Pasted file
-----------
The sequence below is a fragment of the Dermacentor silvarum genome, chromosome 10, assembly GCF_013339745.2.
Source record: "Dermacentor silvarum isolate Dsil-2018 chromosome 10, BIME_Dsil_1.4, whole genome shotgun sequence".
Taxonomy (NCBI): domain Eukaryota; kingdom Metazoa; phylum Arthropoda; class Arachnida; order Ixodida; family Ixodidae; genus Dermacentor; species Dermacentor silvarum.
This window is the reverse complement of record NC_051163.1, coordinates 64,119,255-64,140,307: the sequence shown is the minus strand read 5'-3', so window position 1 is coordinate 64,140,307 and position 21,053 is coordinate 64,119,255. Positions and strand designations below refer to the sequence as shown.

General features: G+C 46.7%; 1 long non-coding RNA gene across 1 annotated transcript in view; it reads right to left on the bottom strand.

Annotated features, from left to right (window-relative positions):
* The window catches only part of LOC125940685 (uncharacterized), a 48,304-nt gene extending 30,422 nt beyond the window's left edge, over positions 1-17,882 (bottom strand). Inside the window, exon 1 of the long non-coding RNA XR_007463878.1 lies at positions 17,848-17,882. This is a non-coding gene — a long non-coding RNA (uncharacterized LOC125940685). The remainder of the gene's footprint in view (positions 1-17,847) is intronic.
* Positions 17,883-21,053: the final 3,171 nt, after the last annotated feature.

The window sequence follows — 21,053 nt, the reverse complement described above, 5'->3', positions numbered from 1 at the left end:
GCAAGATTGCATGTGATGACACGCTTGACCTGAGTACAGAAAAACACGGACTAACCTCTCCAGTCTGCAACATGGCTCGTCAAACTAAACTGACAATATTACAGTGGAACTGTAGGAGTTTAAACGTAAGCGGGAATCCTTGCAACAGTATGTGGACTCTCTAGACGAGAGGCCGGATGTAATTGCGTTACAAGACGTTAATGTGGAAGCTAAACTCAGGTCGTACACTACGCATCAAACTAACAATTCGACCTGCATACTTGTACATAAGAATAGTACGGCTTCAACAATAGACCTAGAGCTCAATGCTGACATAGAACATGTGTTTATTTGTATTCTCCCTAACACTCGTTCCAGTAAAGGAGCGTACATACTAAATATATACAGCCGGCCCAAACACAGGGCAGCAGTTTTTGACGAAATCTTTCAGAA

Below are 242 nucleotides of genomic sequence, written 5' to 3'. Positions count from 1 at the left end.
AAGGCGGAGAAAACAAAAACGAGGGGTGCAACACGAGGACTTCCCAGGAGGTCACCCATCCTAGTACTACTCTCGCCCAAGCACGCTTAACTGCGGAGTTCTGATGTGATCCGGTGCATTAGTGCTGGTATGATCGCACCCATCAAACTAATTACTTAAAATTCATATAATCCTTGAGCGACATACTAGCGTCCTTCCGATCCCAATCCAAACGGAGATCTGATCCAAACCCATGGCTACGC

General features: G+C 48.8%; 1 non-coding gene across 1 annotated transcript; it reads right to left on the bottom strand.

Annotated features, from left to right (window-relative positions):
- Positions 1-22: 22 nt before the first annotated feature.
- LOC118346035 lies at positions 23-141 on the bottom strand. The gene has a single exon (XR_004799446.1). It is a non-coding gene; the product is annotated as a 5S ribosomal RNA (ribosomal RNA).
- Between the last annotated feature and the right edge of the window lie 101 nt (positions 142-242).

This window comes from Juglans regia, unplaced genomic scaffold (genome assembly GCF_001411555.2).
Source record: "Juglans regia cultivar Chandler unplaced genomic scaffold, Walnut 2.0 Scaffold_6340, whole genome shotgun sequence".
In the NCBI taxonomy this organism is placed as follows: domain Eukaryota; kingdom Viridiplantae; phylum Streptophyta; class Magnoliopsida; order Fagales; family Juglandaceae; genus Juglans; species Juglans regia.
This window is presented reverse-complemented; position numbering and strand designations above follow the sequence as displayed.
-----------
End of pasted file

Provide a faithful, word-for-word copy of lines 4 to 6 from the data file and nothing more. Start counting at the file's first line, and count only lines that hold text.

This window is the reverse complement of record NC_051163.1, coordinates 64,119,255-64,140,307: the sequence shown is the minus strand read 5'-3', so window position 1 is coordinate 64,140,307 and position 21,053 is coordinate 64,119,255. Positions and strand designations below refer to the sequence as shown.

General features: G+C 46.7%; 1 long non-coding RNA gene across 1 annotated transcript in view; it reads right to left on the bottom strand.

Annotated features, from left to right (window-relative positions):